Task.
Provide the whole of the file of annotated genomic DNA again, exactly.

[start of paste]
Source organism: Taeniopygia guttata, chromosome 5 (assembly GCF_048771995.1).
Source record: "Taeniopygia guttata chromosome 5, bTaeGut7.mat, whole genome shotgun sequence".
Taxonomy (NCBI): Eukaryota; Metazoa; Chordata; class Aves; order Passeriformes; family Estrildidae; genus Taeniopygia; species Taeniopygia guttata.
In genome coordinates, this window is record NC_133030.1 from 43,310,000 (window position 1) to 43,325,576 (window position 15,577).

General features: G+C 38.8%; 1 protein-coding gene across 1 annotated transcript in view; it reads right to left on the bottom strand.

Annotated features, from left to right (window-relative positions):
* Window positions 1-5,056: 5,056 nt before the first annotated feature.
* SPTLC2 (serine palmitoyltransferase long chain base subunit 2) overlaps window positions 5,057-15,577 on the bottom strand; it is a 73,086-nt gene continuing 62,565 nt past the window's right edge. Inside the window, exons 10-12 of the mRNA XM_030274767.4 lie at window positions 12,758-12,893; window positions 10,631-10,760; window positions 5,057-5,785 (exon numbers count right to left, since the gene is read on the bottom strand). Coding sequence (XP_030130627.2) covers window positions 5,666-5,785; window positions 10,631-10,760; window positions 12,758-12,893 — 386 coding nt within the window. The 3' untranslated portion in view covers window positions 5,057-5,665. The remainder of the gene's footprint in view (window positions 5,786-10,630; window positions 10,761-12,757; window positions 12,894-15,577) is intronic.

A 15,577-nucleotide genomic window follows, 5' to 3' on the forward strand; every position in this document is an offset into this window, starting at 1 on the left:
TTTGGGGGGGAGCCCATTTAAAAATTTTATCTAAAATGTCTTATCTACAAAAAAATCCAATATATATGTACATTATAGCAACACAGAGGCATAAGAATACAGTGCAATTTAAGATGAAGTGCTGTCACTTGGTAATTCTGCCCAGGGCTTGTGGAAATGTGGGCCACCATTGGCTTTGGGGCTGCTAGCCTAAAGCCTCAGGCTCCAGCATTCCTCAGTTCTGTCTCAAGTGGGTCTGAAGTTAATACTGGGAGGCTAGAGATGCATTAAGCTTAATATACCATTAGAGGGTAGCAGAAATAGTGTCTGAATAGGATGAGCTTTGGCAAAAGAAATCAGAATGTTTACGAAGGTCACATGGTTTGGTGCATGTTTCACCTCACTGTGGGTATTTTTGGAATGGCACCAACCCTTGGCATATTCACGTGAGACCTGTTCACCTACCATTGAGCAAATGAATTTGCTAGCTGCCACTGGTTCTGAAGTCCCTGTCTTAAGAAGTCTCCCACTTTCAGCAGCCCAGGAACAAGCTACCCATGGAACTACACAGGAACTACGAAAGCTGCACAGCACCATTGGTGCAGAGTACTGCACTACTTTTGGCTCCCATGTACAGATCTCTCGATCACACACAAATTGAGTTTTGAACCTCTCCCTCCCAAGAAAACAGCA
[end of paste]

Source organism: Taeniopygia guttata, chromosome 5 (assembly GCF_048771995.1).
Source record: "Taeniopygia guttata chromosome 5, bTaeGut7.mat, whole genome shotgun sequence".
Taxonomy (NCBI): Eukaryota; Metazoa; Chordata; class Aves; order Passeriformes; family Estrildidae; genus Taeniopygia; species Taeniopygia guttata.
In genome coordinates, this window is record NC_133030.1 from 43,310,000 (window position 1) to 43,325,576 (window position 15,577).

General features: G+C 38.8%; 1 protein-coding gene across 1 annotated transcript in view; it reads right to left on the bottom strand.

Annotated features, from left to right (window-relative positions):
* Window positions 1-5,056: 5,056 nt before the first annotated feature.
* SPTLC2 (serine palmitoyltransferase long chain base subunit 2) overlaps window positions 5,057-15,577 on the bottom strand; it is a 73,086-nt gene continuing 62,565 nt past the window's right edge. Inside the window, exons 10-12 of the mRNA XM_030274767.4 lie at window positions 12,758-12,893; window positions 10,631-10,760; window positions 5,057-5,785 (exon numbers count right to left, since the gene is read on the bottom strand). Coding sequence (XP_030130627.2) covers window positions 5,666-5,785; window positions 10,631-10,760; window positions 12,758-12,893 — 386 coding nt within the window. The 3' untranslated portion in view covers window positions 5,057-5,665. The remainder of the gene's footprint in view (window positions 5,786-10,630; window positions 10,761-12,757; window positions 12,894-15,577) is intronic.

A 15,577-nucleotide genomic window follows, 5' to 3' on the forward strand; every position in this document is an offset into this window, starting at 1 on the left:
TTTGGGGGGGAGCCCATTTAAAAATTTTATCTAAAATGTCTTATCTACAAAAAAATCCAATATATATGTACATTATAGCAACACAGAGGCATAAGAATACAGTGCAATTTAAGATGAAGTGCTGTCACTTGGTAATTCTGCCCAGGGCTTGTGGAAATGTGGGCCACCATTGGCTTTGGGGCTGCTAGCCTAAAGCCTCAGGCTCCAGCATTCCTCAGTTCTGTCTCAAGTGGGTCTGAAGTTAATACTGGGAGGCTAGAGATGCATTAAGCTTAATATACCATTAGAGGGTAGCAGAAATAGTGTCTGAATAGGATGAGCTTTGGCAAAAGAAATCAGAATGTTTACGAAGGTCACATGGTTTGGTGCATGTTTCACCTCACTGTGGGTATTTTTGGAATGGCACCAACCCTTGGCATATTCACGTGAGACCTGTTCACCTACCATTGAGCAAATGAATTTGCTAGCTGCCACTGGTTCTGAAGTCCCTGTCTTAAGAAGTCTCCCACTTTCAGCAGCCCAGGAACAAGCTACCCATGGAACTACACAGGAACTACGAAAGCTGCACAGCACCATTGGTGCAGAGTACTGCACTACTTTTGGCTCCCATGTACAGATCTCTCGATCACACACAAATTGAGTTTTGAACCTCTCCCTCCCAAGAAAACAGCA